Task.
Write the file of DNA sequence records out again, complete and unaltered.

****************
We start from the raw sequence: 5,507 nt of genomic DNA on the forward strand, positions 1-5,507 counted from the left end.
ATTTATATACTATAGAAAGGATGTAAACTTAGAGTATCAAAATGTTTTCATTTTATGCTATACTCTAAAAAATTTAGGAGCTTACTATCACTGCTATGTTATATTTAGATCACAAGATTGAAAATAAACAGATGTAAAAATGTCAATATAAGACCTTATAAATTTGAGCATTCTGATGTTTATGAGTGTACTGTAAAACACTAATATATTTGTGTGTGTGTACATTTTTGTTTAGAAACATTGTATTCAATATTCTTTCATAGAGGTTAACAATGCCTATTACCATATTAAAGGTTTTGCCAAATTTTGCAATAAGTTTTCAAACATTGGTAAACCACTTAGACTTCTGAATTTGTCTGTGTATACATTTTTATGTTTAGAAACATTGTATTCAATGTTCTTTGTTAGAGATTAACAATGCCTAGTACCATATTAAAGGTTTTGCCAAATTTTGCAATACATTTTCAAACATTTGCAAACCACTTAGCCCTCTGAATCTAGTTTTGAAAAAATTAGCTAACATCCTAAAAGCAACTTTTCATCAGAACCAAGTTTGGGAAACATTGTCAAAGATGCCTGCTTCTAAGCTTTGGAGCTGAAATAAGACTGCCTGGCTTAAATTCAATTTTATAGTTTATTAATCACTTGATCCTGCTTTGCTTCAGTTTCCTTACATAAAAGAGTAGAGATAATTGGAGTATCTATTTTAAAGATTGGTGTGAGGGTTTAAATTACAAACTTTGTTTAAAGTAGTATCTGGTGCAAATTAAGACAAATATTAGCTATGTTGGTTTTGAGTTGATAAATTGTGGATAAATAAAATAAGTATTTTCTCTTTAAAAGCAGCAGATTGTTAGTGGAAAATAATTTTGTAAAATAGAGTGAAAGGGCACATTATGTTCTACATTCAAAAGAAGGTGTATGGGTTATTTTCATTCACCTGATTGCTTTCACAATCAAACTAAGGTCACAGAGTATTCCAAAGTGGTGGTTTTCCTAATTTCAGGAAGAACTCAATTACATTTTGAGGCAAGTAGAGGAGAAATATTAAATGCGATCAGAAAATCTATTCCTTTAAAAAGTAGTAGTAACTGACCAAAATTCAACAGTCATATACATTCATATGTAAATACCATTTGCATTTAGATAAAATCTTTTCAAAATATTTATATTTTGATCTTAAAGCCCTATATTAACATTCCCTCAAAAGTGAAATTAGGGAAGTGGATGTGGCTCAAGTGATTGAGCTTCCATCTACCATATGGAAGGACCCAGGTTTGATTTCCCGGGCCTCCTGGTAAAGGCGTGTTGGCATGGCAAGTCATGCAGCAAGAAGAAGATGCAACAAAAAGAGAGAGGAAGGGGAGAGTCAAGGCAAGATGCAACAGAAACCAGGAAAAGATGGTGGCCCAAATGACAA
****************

We start from the raw sequence: 5,507 nt of genomic DNA on the forward strand, positions 1-5,507 counted from the left end.
ATTTATATACTATAGAAAGGATGTAAACTTAGAGTATCAAAATGTTTTCATTTTATGCTATACTCTAAAAAATTTAGGAGCTTACTATCACTGCTATGTTATATTTAGATCACAAGATTGAAAATAAACAGATGTAAAAATGTCAATATAAGACCTTATAAATTTGAGCATTCTGATGTTTATGAGTGTACTGTAAAACACTAATATATTTGTGTGTGTGTACATTTTTGTTTAGAAACATTGTATTCAATATTCTTTCATAGAGGTTAACAATGCCTATTACCATATTAAAGGTTTTGCCAAATTTTGCAATAAGTTTTCAAACATTGGTAAACCACTTAGACTTCTGAATTTGTCTGTGTATACATTTTTATGTTTAGAAACATTGTATTCAATGTTCTTTGTTAGAGATTAACAATGCCTAGTACCATATTAAAGGTTTTGCCAAATTTTGCAATACATTTTCAAACATTTGCAAACCACTTAGCCCTCTGAATCTAGTTTTGAAAAAATTAGCTAACATCCTAAAAGCAACTTTTCATCAGAACCAAGTTTGGGAAACATTGTCAAAGATGCCTGCTTCTAAGCTTTGGAGCTGAAATAAGACTGCCTGGCTTAAATTCAATTTTATAGTTTATTAATCACTTGATCCTGCTTTGCTTCAGTTTCCTTACATAAAAGAGTAGAGATAATTGGAGTATCTATTTTAAAGATTGGTGTGAGGGTTTAAATTACAAACTTTGTTTAAAGTAGTATCTGGTGCAAATTAAGACAAATATTAGCTATGTTGGTTTTGAGTTGATAAATTGTGGATAAATAAAATAAGTATTTTCTCTTTAAAAGCAGCAGATTGTTAGTGGAAAATAATTTTGTAAAATAGAGTGAAAGGGCACATTATGTTCTACATTCAAAAGAAGGTGTATGGGTTATTTTCATTCACCTGATTGCTTTCACAATCAAACTAAGGTCACAGAGTATTCCAAAGTGGTGGTTTTCCTAATTTCAGGAAGAACTCAATTACATTTTGAGGCAAGTAGAGGAGAAATATTAAATGCGATCAGAAAATCTATTCCTTTAAAAAGTAGTAGTAACTGACCAAAATTCAACAGTCATATACATTCATATGTAAATACCATTTGCATTTAGATAAAATCTTTTCAAAATATTTATATTTTGATCTTAAAGCCCTATATTAACATTCCCTCAAAAGTGAAATTAGGGAAGTGGATGTGGCTCAAGTGATTGAGCTTCCATCTACCATATGGAAGGACCCAGGTTTGATTTCCCGGGCCTCCTGGTAAAGGCGTGTTGGCATGGCAAGTCATGCAGCAAGAAGAAGATGCAACAAAAAGAGAGAGGAAGGGGAGAGTCAAGGCAAGATGCAACAGAAACCAGGAAAAGATGGTGGCCCAAATGACAA